2017 Chevrolet Bolt EV highway range
Car and Driver magazine tested the Chevrolet Bolt EV with cruise control set at 75 mph (121 km/h) and climate system at 72º F (22º C). They drove it for 190 miles (306 km) until the battery was depleted. Considering an usable battery capacity of 60 kWh, we get 19,61 kWh/100 km, very impressive for a car that isn’t exactly aerodynamic.
What’s more impressive is the fact that the Chevrolet Bolt EV has 17-inch wheels. The range could be even better with smaller wheels.
Now let’s use online range calculators and compare it to Tesla Model S and Renault Zoe R90.
First the Tesla Model S.
Neither TMS 60 nor 60D beat the Chevrolt Bolt EV’s range, even at 120 km/h where the TMS’s great aerodynamics shine. But at least who bought the 60/60D version can unleash more range with a paid upgrade to 75/75D.
This is not a surprise since we already had the EPA figures.
Now let’s see what we get with the Renault Zoe.
The Renault Zoe R90 with the ZE 40 battery only gets 175 km range with the smallest wheels. If the wheels are 17-inch the range is even less and drops to 162 km. Considering an usable battery capacity of 41 kWh, we get 23,43 kWh/100 km for the 15-inch wheels and 25,31 kWh/100 km for the 17-inch wheels.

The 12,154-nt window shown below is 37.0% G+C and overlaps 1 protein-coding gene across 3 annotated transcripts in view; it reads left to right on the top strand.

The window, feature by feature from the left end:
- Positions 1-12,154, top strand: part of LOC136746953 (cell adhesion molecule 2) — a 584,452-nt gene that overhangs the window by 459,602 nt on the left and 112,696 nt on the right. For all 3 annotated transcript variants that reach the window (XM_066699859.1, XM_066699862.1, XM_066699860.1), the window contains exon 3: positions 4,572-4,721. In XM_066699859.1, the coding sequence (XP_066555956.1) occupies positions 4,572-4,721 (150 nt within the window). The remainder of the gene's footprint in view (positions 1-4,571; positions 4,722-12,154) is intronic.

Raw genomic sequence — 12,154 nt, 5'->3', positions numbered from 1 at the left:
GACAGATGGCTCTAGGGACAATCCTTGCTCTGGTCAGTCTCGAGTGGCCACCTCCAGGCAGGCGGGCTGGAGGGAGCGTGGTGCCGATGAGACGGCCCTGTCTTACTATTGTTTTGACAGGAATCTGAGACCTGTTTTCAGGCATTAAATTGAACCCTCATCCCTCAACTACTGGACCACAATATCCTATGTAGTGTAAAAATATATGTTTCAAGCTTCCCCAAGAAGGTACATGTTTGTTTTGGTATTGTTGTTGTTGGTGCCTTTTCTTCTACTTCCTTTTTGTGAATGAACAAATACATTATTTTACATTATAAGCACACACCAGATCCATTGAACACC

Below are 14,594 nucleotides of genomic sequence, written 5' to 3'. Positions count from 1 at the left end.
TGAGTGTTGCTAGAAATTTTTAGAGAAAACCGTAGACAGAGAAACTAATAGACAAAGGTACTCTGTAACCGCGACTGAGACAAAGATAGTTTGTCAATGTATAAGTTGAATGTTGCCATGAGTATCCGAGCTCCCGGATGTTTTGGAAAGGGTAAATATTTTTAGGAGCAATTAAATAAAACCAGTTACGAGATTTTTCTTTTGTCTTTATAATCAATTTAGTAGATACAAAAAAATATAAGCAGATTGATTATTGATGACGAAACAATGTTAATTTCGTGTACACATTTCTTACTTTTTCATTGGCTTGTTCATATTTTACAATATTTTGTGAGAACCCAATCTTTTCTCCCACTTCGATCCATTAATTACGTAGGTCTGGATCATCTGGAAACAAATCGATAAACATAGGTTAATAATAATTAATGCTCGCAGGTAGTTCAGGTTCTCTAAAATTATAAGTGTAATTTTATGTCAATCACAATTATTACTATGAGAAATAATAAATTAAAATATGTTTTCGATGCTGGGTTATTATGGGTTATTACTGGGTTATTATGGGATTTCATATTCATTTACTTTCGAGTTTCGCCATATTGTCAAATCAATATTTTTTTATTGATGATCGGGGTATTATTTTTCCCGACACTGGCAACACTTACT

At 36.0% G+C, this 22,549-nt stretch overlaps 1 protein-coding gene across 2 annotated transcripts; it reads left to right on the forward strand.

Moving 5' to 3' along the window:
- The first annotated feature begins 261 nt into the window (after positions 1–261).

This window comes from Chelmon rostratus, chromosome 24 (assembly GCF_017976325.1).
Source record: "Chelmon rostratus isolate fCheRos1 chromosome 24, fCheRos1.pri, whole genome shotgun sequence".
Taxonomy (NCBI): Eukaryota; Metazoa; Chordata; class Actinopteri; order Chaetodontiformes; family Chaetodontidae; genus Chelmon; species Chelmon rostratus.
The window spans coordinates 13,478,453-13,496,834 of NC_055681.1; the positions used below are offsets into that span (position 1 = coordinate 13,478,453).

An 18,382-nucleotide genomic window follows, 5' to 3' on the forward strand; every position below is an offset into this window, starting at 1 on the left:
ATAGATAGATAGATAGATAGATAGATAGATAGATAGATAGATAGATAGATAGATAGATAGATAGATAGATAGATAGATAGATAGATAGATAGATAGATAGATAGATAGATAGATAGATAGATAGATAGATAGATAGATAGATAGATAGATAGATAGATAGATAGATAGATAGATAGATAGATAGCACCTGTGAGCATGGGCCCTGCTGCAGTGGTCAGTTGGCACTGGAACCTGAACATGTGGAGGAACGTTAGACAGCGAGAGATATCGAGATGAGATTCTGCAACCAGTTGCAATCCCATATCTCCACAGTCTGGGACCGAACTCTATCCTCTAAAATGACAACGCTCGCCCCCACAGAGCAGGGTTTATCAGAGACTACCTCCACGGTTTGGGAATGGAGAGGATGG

It’s clear that the Chevrolet Bolt EV sets the bar high regarding range and efficiency. This electric car proves that electric cars weren’t created equal and there is still a lot of room for improvement. GM and LG Chem did a great job in building an extremely efficient powertrain. The next step is to make mirrorless electric cars and adopting more aerodynamic wheels, which are cheap ways to increase range and efficiency.
The great reviews the Chevrolet Bolt EV is getting pressure Nissan even more to deliver a facelifted Leaf as good as they can. Since the battery capacity won’t be as big, Nissan should make the 2017 Leaf not only cheaper, but also more efficient than the Bolt EV. There are cheap and easy tweaks Nissan can do, that I mentioned before.
I think that some Tesla Model 3’s reservations will convert to Chevrolet Bolt EV purchases, if this electric car isn’t production constrained. Specially in Europe, where most of us prefer the practicality of a smaller hatchback instead of a large sedan.
What do you think? Does the Chevrolet Bolt EV pressure other electric cars to get better? Did GM caught Nissan off guard?